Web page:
Current Affairs Book Reviews (page 5)

BLACK FLAGS by Joby Warrick
CURRENT AFFAIRS
Released: Sept. 29, 2015

"Warrick stops short of offering policy solutions, but he provides a valuable, readable introduction to a pressing international security threat."
Crisply written, chilling account of the personalities behind the emergence of the Islamic State, or ISIS. Read full book review >
A STREET DIVIDED by Dion Nissenbaum
CURRENT AFFAIRS
Released: Sept. 22, 2015

"A must-read for anyone interested in the ongoing Israeli-Palestinian drama."
The revealing story of a street "at the epicenter of one of the world's most intractable conflicts." Read full book review >

EMPIRE OF FEAR by Andrew Hosken
CURRENT AFFAIRS
Released: Sept. 15, 2015

"A tremendously useful, insightful study of the frightening spread of a culture of death."
An exploration of the spreading terror of the self-proclaimed new caliphate. Read full book review >
LET THERE BE WATER by Seth M. Siegel
CURRENT AFFAIRS
Released: Sept. 15, 2015

"A major contribution to this hotly debated issue and to broader questions of environmental policy.
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An in-depth report on how Israel has combined technological innovation with conservation to achieve a water surplus at home and become a world leader in water management. Read full book review >
CURRENT AFFAIRS
Released: Sept. 15, 2015

"Shane's reporting is superb, and the way he frames the public policy debate makes the narrative compelling from start to finish."
New York Times national security reporter Shane compares and contrasts the trajectories of President Barack Obama and Anwar al-Awlaki, the American citizen residing in Yemen whom Obama ordered to be killed by a drone. Read full book review >

PAID FOR by Rachel Moran
BIOGRAPHY & MEMOIR
Released: Sept. 8, 2015

"Moran's thoughtful, highly readable, and provocative treatise shines a necessary light on a dark and underdiscussed topic."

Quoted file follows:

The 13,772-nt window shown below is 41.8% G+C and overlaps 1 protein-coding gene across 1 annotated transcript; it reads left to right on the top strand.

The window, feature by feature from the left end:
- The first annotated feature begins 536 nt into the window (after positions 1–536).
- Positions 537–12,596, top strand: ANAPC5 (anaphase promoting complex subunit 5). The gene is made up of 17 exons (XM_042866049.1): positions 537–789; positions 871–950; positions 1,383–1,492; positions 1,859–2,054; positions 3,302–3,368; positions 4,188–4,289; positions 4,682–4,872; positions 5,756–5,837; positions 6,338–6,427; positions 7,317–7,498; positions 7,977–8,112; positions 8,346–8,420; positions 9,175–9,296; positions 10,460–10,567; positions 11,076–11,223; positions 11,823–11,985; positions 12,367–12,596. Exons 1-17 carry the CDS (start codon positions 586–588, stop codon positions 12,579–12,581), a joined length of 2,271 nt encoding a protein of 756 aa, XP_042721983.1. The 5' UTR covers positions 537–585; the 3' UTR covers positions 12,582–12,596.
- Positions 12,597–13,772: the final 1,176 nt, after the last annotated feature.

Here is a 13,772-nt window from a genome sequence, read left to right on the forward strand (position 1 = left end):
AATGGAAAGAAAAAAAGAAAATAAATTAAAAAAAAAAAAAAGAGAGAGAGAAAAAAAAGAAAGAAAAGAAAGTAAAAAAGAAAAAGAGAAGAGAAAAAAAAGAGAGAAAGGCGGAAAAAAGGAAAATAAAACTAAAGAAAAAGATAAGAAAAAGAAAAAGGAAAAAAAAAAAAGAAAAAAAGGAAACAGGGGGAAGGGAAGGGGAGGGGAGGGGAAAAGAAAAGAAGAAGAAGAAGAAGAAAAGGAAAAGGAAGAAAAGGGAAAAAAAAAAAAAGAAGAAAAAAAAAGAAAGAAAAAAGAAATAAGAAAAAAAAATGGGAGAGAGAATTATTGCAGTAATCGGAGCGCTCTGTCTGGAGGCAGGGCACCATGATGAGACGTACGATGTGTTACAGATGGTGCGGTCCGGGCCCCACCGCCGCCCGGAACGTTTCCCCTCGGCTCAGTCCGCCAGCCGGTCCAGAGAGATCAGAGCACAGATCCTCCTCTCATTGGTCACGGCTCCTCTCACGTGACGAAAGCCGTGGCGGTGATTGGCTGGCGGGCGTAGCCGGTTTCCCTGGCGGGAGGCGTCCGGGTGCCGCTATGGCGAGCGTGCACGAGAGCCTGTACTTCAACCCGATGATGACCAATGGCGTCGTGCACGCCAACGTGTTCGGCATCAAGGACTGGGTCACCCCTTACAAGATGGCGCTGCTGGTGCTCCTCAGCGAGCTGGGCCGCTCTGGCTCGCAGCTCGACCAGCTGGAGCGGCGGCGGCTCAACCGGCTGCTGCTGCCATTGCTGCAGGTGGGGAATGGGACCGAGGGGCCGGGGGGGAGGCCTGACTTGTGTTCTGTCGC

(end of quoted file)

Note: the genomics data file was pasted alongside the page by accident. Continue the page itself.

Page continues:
Leaving her Dublin home and dysfunctional family at 14, Moran became homeless before she turned to prostitution to survive. Her stirring memoir chronicles her seven-year journey on the streets and in the brothels and examines the costs to society and her soul. Read full book review >
WHAT PHILOSOPHY CAN DO by Gary Gutting
CURRENT AFFAIRS
Released: Sept. 8, 2015

"Somewhat less supple than Simon Blackburn's Think (1999) as a general introduction to philosophy but an excellent, readable, and eminently practical guide."
It can't take you to the airport, but philosophy, as this spirited book argues, can do all sorts of great things—including contribute to our happiness. Read full book review >
CURRENT AFFAIRS
Released: Aug. 11, 2015

"Well-written and superbly reported."
An absorbing account of the clash between environmentalists and oyster farmers in the coastal towns north of San Francisco. Read full book review >
BUSINESS & ECONOMICS
Released: Aug. 11, 2015

"A hackle-raising book about nature and human nature, venality and justice, and how disasters—before, during, and after—sharply mirror society."
How the most significant deleterious factor in natural disasters may be the human element. Read full book review >
CURRENT AFFAIRS
Released: Aug. 11, 2015

"Sprawling, engrossing, and highly relevant to the ongoing controversies about policing post-Ferguson, which Domanick addresses in an epilogue."
An incisive examination of American policing, using a tumultuous two decades in Los Angeles as a lens. Read full book review >
CURRENT AFFAIRS
Released: Aug. 4, 2015

"Not just a compelling history, but a cry for help in the recurring struggle to gain what is supposed to be an inalienable right."
An incisive look at the many issues surrounding the right to vote. Read full book review >
ZEROZEROZERO by Roberto Saviano
BUSINESS & ECONOMICS
Released: July 14, 2015

"Saviano says he can no longer look at a beach or a map without seeing cocaine, and many will share that view after reading this dark, relentless, hyperreal report."
An inside account of the international cocaine trade. Read full book review >
Kirkus Interview
Jennifer Keishin Armstrong
author of SEINFELDIA
August 22, 2016

Jennifer Keishin Armstrong’s new bestseller Seinfeldia is the hilarious behind-the-scenes story of two guys who went out for coffee and dreamed up Seinfeld —the cultural sensation that changed television and bled into the real world. Comedians Larry David and Jerry Seinfeld never thought anyone would watch their silly little sitcom about a New York comedian sitting around talking to his friends. NBC executives didn’t think anyone would watch either, but they bought it anyway, hiding it away in the TV dead zone of summer. But against all odds, viewers began to watch, first a few and then many, until nine years later nearly 40 million Americans were tuning in weekly. In Seinfeldia, TV historian and entertainment writer Armstrong celebrates the creators and fans of this American television phenomenon, bringing readers behind-the-scenes of the show while it was on the air and into the world of devotees for whom it never stopped being relevant, a world where the Soup Nazi still spends his days saying “No soup for you!” “Armstrong’s intimate, breezy history is full of gossipy details, show trivia, and insights into how famous episodes came to be,” our reviewer writes. “Perfect for Seinfeldians and newcomers alike.” View video >